3 Ways Renewable Energy Deals Are Different from Traditional M&A Transactions
When Danielle Patterson is asked about what’s involved in advising on renewable transactions, there’s no easy answer.
“Renewable M&A deals often involve a wide range of transactions and agreements, making them much more complicated than standard M&A deals,” Patterson said. “This is where M&A meets project development, meets private equity, meets project finance.”
She should know. A partner in V&E’s Energy Transactions & Projects practice, Patterson has been advising in the renewable energy field for the last decade. Over the years, renewable transactions have become an increasingly important part of her practice. Her clients include leading banks, financial institutions, and private equity firms investing in clean energy projects.
“We advise on investments at various stages,” Patterson said. “It could involve a developer working on an early-stage project who is seeking a buyer. Or it might be a joint venture arrangement where the developer and the investor put together a long-term agreement for the ownership of the projects. And we also see investments made in post-construction projects where investors are buying and selling aggregated portfolios of wind farms, solar farms, and other renewable technologies.”
Historically, investors have been drawn to clean energy because of the availability of tax credits. “But increasingly, we’re seeing investors getting into this space because it makes economic sense and because they’re focused on sustainable investments,” she said.
Patterson recently shared three ways renewable deals are different from standard M&A transactions. Here’s what she had to say.
The due diligence needed is far more extensive
A run-of-the-mill M&A transaction requires relatively straightforward due diligence of the target. In contrast, renewable M&A transactions require examining numerous entities.
“The diligence process is very intense, there’s a lot to cover,” Patterson said.
Due diligence begins at the asset level with an investigation of a renewable energy project’s financials, liabilities, revenue stream, and market position. Contractual obligations, such as power purchase agreements, shared-use agreements and EPC (Engineering, Procurement and Construction) contracts will also be probed.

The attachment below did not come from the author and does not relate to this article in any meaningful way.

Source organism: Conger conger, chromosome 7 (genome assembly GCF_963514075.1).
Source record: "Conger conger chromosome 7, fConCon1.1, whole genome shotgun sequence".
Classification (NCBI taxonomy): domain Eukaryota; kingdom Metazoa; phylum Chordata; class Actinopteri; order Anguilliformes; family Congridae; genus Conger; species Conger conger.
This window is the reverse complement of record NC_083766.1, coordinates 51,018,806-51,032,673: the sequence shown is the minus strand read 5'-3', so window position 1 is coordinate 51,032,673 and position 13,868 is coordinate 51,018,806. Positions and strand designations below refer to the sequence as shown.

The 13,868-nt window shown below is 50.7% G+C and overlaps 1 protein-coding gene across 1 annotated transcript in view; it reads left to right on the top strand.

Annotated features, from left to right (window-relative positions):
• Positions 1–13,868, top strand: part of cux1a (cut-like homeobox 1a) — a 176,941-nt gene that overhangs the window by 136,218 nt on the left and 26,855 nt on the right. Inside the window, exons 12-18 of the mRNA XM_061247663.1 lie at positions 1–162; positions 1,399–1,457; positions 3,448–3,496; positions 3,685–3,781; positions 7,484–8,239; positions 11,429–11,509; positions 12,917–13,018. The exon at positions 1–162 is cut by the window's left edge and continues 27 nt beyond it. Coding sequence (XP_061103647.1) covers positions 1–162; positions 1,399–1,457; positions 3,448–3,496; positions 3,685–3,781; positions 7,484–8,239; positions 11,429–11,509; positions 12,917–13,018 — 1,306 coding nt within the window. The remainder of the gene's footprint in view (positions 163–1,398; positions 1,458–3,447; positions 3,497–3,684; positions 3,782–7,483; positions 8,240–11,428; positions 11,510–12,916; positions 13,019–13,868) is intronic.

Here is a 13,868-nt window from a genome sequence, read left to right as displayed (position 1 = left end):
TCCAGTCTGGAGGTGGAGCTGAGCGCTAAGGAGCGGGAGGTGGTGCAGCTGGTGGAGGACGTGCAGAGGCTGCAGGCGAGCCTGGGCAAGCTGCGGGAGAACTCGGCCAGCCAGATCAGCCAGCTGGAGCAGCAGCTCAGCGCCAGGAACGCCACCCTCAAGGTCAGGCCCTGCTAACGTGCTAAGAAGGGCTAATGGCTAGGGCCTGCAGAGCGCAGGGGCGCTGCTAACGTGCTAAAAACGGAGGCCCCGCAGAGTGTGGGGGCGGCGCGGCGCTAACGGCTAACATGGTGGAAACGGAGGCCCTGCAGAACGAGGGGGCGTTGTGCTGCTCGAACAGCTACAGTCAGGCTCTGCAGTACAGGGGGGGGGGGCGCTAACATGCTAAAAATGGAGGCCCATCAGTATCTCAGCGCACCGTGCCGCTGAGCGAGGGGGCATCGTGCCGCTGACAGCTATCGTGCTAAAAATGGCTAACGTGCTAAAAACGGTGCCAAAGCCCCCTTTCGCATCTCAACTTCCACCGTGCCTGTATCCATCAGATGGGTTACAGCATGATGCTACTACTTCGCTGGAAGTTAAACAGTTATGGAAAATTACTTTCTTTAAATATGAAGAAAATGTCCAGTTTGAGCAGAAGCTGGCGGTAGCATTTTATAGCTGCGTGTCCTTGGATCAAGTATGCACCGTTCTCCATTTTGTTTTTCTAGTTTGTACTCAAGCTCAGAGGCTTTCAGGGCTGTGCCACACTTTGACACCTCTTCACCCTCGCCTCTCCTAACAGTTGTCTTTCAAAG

Because renewable energy M&A deals often encompass a portfolio of renewable energy projects – such as 10 to 20 wind or solar farms – this asset-level investigation must be repeated to cover each individual project.
But that’s just the starting point. Many renewable energy projects have multiple tiers of ownership, each of which require due diligence.
Renewable projects often involve tax equity financing whereby an investor will provide capital in exchange for an allocation of tax credits generated by the renewable project. A tax equity joint venture is set up, which owns the project. Above these tax equity joint ventures might sit an upper-tier joint venture.
“You have to start at the bottom and understand the project and its risks, liabilities, and revenue streams,” Patterson said. “Then you have to go one level up and study any existing or future anticipated tax equity structures that are going to allocate economics, risks, and liabilities. And then you might have an aggregator or an investment vehicle above that.”
What’s the downside of failing to conduct proper due diligence?
“Renewable energy projects typically have a lower yield than other types of investments, so the margin for error is very slim,” Patterson said. “You’ve got to understand the economics, the cash flow, and the risks.”
Third-party consents are more involved
Understanding whether third-party consents are required is a standard part of any transaction. But it becomes a far bigger task in renewable deals.
Of particular concern are any tax equity joint venture partners whose consent might be needed when there is a change in ownership.
Other third parties whose consent might be necessary are parties to contracts with the projects being acquired. For instance, there might be certain approvals needed from off-takers – the purchasers of the energy generated by the clean energy project.
“People are often surprised how many third-party consents are involved in these transactions and the amount of work it takes to obtain them, not to mention the amount of negotiation between the buyer and seller allocating responsibility and risk for obtaining or failing to obtain consents,” Patterson said.
Structuring a renewable deal requires careful consideration
In structuring renewable energy deals, particularly for development stage projects, the focus isn’t just about the transaction at hand, but also about transactions down the road.
Specifically, parties in renewable M&A want to ensure that they will have the flexibility needed to monetize their investments. That means minimizing any change-of-control or transfer restrictions now, rather than facing those roadblocks later.
At some point in the future, an investor in renewable energy projects might want to bring in additional equity or financing.
“If you want to bring in cash equity, tax equity, or debt financing, or if you want to sell a project, you want to be able to do that without going back to any third party,” Patterson said. “You will want to pre-bake these consents in as many transaction documents as possible.”
Want to learn more about how renewable M&A is different from traditional M&A? Watch this webinar.
This information is provided by Vinson & Elkins LLP for educational and informational purposes only and is not intended, nor should it be construed, as legal advice.